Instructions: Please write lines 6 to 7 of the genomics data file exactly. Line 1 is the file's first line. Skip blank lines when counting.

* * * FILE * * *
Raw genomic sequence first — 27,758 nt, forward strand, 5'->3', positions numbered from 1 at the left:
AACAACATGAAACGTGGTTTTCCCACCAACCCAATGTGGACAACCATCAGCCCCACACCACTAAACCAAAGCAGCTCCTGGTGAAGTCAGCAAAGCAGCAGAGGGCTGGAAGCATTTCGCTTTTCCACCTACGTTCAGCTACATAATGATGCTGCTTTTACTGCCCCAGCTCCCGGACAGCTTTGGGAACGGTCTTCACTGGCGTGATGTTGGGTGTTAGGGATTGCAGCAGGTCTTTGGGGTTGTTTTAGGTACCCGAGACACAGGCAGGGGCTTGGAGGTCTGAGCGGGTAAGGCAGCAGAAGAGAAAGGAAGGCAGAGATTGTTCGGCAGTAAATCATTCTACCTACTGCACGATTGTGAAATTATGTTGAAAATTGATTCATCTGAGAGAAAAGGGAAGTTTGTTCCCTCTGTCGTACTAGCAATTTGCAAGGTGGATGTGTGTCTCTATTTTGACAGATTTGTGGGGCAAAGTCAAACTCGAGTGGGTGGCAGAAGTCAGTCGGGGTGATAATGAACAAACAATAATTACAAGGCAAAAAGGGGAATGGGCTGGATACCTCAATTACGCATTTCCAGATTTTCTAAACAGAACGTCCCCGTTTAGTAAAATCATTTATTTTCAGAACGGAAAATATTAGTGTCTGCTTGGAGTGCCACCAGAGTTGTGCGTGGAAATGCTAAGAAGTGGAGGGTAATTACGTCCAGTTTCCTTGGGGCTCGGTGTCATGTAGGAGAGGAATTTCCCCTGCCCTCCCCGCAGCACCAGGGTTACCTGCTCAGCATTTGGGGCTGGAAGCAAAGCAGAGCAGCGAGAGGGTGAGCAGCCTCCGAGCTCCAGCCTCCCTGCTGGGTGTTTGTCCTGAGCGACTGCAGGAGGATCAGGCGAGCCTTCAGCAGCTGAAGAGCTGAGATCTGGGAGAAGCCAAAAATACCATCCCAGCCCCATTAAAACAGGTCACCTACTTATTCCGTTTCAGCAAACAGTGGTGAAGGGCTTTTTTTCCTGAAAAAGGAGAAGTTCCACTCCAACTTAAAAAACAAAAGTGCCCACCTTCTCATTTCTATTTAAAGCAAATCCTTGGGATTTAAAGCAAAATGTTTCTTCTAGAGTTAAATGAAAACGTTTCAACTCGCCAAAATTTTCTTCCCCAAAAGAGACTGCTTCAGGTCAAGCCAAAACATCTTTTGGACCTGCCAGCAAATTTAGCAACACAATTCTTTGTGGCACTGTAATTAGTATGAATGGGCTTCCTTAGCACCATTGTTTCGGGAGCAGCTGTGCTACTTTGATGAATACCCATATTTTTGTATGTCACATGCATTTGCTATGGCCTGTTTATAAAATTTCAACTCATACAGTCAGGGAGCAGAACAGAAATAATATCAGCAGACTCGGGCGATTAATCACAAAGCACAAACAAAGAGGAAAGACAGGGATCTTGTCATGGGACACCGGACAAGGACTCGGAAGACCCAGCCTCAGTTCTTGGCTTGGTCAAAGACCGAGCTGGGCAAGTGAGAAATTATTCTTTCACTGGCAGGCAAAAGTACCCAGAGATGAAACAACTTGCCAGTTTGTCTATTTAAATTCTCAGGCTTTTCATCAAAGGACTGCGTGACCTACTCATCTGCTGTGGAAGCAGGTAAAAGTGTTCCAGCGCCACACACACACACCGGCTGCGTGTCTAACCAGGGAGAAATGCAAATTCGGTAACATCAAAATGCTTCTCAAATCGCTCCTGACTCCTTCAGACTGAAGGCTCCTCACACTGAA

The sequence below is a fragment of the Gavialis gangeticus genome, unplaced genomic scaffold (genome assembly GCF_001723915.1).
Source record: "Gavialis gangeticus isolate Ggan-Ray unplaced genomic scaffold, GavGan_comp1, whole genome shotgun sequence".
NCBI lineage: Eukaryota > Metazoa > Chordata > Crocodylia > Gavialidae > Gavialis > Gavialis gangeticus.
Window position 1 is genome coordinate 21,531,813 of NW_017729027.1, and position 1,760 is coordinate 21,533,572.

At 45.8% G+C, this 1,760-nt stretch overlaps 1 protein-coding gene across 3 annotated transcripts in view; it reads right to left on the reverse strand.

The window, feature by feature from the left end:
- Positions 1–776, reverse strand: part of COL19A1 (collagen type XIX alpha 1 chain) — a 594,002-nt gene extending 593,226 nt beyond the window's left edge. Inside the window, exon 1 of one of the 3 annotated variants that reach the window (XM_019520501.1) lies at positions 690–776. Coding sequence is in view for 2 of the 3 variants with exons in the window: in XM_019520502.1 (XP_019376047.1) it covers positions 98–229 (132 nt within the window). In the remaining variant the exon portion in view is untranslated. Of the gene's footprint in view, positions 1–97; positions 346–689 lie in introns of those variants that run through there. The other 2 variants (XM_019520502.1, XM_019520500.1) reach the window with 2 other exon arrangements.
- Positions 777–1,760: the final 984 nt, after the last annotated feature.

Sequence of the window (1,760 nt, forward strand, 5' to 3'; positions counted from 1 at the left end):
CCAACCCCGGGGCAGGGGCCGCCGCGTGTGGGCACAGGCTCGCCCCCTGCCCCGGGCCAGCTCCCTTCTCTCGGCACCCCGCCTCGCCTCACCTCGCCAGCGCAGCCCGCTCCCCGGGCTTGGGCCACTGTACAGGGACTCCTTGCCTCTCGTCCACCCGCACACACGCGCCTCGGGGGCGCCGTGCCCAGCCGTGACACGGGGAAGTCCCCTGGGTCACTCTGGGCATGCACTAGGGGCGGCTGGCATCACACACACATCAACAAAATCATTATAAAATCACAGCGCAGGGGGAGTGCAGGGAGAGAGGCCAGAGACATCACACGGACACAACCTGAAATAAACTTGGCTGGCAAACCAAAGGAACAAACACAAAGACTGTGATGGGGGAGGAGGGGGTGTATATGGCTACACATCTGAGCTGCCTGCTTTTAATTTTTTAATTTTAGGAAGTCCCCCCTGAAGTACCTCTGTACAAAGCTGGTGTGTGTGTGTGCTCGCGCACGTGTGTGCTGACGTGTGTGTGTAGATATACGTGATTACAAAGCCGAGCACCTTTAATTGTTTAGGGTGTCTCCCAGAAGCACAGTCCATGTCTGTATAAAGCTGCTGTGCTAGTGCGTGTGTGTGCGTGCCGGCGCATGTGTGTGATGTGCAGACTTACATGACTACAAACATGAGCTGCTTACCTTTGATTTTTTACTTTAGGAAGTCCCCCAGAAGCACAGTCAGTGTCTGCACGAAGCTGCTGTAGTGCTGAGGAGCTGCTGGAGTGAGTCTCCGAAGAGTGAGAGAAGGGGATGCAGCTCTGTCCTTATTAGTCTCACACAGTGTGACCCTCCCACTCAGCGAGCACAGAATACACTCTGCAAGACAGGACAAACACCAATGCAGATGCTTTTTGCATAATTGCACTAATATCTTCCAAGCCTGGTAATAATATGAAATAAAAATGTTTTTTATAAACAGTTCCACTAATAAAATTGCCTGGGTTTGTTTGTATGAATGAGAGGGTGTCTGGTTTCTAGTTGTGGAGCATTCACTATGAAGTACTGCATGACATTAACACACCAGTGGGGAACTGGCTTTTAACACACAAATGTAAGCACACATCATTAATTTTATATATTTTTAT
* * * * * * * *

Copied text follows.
Window position 1 is genome coordinate 21,531,813 of NW_017729027.1, and position 1,760 is coordinate 21,533,572.

At 45.8% G+C, this 1,760-nt stretch overlaps 1 protein-coding gene across 3 annotated transcripts in view; it reads right to left on the reverse strand.